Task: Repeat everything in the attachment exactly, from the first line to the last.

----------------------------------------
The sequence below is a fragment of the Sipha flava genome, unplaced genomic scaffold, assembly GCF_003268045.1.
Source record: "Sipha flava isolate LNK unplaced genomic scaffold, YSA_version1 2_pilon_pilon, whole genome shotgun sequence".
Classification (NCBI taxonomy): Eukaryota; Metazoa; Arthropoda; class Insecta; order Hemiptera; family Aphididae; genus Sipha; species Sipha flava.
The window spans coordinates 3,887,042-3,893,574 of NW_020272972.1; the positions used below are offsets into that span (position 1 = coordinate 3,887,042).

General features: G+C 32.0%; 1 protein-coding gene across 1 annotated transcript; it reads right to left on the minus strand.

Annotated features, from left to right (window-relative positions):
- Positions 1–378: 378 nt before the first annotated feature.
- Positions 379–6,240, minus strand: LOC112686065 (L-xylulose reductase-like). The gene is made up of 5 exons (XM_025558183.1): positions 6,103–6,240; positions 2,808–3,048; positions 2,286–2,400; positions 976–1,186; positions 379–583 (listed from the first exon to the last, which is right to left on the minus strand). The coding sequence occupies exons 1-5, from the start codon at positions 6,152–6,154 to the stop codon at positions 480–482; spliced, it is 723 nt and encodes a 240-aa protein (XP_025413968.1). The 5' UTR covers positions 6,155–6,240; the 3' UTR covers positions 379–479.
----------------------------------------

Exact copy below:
The sequence below is a fragment of the Sipha flava genome, unplaced genomic scaffold, assembly GCF_003268045.1.
Source record: "Sipha flava isolate LNK unplaced genomic scaffold, YSA_version1 2_pilon_pilon, whole genome shotgun sequence".
Classification (NCBI taxonomy): Eukaryota; Metazoa; Arthropoda; class Insecta; order Hemiptera; family Aphididae; genus Sipha; species Sipha flava.
The window spans coordinates 3,887,042-3,893,574 of NW_020272972.1; the positions used below are offsets into that span (position 1 = coordinate 3,887,042).

General features: G+C 32.0%; 1 protein-coding gene across 1 annotated transcript; it reads right to left on the minus strand.

Annotated features, from left to right (window-relative positions):
- Positions 1–378: 378 nt before the first annotated feature.
- Positions 379–6,240, minus strand: LOC112686065 (L-xylulose reductase-like). The gene is made up of 5 exons (XM_025558183.1): positions 6,103–6,240; positions 2,808–3,048; positions 2,286–2,400; positions 976–1,186; positions 379–583 (listed from the first exon to the last, which is right to left on the minus strand). The coding sequence occupies exons 1-5, from the start codon at positions 6,152–6,154 to the stop codon at positions 480–482; spliced, it is 723 nt and encodes a 240-aa protein (XP_025413968.1). The 5' UTR covers positions 6,155–6,240; the 3' UTR covers positions 379–479.